Interviewer: What’s the interstate Driver’s License Compact, and is New Jersey a part of it?
Ron Mondello: The interstate driving compact is where several states cooperate regarding penalties. You can go online and find out which states are a part of it and which ones are not. Georgia is not.
States Including New York, Delaware and Connecticut Participate in the Compact and will Report any Infractions You Receive Back to Your Home State
Obviously New York is, Connecticut, Delaware, states that are certainly close to New Jersey. The bottom line with this is any kind of violation that you receive, even if you’re a New Jersey license holder, if you get a moving violation while you’re driving through one of those states, it will be reported back to the New Jersey Motor Vehicle Commission. The reverse is true.
If you get court in Georgia, they’re not part of the interstate compact. They’re not going to report a violation that you got in Georgia to the New Jersey Motor Vehicle Commission.
If Your License Is Suspended in New Jersey, You Are Not Permitted to Drive in Any of the States Participating in the Compact
Interviewer: Do you have an offense that leads up to your license being suspended? Will it be suspended in all the states that are part of the compact, or just one?
Ron Mondello: This is an interesting question, a little bit difficult to answer. At a minimum, those states that are part of the interstate compact, if your driving privilege in New Jersey is suspended, you’re not allowed to drive in any of those other states. Now, does that mean that if you’re in New York and your license to drive in New Jersey is suspended, that you’re automatically going to get a ticket in New York? Not necessarily.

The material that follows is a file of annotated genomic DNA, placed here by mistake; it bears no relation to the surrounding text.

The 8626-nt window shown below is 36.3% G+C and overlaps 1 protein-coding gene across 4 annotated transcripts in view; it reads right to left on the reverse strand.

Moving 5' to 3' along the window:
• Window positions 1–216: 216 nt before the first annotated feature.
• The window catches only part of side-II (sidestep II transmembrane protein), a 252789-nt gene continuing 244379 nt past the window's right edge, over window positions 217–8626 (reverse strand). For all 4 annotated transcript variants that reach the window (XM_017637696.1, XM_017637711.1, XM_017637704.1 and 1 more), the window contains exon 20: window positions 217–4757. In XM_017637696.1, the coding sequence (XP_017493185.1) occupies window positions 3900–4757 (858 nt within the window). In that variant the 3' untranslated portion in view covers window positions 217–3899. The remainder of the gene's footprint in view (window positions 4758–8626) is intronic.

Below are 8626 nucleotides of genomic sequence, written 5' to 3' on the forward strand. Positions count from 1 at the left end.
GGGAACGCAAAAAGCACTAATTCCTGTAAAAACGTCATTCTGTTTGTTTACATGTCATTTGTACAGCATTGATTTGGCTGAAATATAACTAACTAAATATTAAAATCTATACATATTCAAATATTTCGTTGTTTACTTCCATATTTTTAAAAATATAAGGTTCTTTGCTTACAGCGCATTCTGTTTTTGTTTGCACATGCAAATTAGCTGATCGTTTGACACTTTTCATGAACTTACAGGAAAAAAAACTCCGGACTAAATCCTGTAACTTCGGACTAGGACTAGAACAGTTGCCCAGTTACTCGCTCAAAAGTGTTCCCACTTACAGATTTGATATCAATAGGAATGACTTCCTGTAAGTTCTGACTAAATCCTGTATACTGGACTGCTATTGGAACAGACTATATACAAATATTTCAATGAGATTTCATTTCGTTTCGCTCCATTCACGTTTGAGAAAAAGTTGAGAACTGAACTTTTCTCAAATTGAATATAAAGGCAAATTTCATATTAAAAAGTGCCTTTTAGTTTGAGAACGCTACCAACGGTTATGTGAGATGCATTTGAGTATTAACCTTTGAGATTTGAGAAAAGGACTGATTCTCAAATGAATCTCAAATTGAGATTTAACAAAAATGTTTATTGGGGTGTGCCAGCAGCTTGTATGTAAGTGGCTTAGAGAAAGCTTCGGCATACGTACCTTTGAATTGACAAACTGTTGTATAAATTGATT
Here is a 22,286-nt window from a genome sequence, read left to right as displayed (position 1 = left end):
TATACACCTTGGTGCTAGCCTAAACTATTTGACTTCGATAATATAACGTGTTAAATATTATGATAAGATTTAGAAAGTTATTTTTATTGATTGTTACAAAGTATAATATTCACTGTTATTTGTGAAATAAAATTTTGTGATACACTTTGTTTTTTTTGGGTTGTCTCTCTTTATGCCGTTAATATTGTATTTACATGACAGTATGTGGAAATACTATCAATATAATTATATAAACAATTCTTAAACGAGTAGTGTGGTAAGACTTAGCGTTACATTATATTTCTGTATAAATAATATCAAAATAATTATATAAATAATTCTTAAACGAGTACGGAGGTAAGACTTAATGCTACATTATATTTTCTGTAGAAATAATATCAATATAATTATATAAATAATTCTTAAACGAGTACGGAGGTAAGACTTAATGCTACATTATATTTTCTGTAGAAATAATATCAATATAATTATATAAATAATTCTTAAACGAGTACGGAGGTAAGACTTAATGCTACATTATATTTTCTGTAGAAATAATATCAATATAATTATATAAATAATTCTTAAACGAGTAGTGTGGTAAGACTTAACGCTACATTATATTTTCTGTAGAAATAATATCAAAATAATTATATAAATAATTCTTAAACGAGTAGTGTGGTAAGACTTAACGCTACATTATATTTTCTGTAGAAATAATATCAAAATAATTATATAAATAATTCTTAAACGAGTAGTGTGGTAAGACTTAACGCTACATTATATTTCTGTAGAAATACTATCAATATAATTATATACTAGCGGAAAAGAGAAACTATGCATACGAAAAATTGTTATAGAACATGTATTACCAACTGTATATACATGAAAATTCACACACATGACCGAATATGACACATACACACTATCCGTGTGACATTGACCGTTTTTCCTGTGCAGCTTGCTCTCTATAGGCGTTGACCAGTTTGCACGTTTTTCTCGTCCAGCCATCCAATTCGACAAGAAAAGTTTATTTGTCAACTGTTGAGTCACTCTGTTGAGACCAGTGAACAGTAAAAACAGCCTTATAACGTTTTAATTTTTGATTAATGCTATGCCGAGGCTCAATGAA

It may not have hit the New York in a computer system. The police officer who pulled you over may not know about that suspension in New Jersey. The technical answer, the legal answer, is yes. Once your driving privilege is suspended in one of those states, you’re not allowed to drive in any of those states.
Certain Moving Violations Carry Enough Points to Suspend Your License
Interviewer: Will any one of the moving violations cause your license to be suspended, or are they all comprised of a few points here and a few points there?
Ron Mondello: It depends on the circumstances. If you receive a reckless driving ticket; you could wind up getting your license suspended. Again, it depends on the particular municipality. I can you tell you more often than not, if you get a speeding ticket that is 30 or more above the speed limit in Clifton, more likely than not, you are going to lose your license for some period of time. The judge will suspend your license for 10, 20, 30 days.
Speeding tickets where the excess speed is at least 30 miles over shoots up a flare, and it could be very problematic for anybody who has a license, especially somebody who drives for a living. If they’re driving that fast and they lose their license, obviously affects their livelihood.